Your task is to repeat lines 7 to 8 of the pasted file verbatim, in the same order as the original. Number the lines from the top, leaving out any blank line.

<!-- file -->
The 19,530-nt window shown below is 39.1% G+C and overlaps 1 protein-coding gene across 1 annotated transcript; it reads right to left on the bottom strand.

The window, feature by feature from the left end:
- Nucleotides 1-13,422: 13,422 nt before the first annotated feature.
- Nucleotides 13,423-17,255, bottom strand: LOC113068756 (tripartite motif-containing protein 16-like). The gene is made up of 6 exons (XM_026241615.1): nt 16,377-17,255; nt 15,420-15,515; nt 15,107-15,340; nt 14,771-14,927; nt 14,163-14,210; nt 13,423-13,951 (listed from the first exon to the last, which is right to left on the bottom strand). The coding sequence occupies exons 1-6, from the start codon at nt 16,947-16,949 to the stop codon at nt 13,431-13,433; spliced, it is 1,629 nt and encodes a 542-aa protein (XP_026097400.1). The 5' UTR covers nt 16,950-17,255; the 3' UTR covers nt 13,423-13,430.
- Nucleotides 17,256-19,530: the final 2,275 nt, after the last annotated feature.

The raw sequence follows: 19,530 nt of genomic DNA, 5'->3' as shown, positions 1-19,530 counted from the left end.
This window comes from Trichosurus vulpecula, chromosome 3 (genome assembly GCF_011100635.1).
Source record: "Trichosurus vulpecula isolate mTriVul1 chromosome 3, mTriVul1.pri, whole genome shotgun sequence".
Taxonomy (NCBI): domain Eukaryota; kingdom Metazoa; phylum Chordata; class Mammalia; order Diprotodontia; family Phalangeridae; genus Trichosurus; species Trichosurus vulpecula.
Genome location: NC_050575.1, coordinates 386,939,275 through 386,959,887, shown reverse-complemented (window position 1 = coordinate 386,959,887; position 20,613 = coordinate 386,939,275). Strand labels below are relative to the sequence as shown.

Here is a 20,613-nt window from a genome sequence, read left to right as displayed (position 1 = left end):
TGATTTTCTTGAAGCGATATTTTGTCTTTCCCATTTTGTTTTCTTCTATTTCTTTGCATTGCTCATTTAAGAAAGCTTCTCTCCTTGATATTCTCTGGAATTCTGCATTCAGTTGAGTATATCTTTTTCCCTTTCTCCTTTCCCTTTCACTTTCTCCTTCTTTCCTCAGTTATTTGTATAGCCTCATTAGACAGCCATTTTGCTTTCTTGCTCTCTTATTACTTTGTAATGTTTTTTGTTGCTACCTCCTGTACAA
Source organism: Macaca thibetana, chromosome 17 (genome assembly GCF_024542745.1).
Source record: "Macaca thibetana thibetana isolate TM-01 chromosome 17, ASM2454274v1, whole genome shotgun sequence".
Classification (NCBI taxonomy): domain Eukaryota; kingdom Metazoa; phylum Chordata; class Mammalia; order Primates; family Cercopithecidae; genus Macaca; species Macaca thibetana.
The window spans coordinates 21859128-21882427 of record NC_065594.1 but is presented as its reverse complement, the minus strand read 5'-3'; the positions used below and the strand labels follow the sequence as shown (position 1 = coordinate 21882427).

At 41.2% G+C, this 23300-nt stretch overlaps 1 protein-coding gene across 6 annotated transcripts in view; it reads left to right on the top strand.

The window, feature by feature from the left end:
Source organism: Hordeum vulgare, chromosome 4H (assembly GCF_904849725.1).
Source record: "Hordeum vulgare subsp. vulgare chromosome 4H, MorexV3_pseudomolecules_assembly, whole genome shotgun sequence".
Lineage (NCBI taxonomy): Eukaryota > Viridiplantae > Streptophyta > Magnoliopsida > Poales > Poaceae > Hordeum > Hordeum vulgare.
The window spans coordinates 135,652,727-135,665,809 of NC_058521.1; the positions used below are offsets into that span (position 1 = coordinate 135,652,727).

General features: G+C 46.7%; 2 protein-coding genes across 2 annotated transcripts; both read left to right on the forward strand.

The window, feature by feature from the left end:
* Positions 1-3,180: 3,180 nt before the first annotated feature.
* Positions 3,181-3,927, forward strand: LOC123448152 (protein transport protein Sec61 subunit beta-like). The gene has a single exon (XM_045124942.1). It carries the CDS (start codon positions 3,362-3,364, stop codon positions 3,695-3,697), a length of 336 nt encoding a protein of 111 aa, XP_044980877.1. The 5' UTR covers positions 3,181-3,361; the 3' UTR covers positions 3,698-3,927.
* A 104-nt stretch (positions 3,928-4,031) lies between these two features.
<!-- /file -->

This window comes from Trichosurus vulpecula, chromosome 3 (genome assembly GCF_011100635.1).
Source record: "Trichosurus vulpecula isolate mTriVul1 chromosome 3, mTriVul1.pri, whole genome shotgun sequence".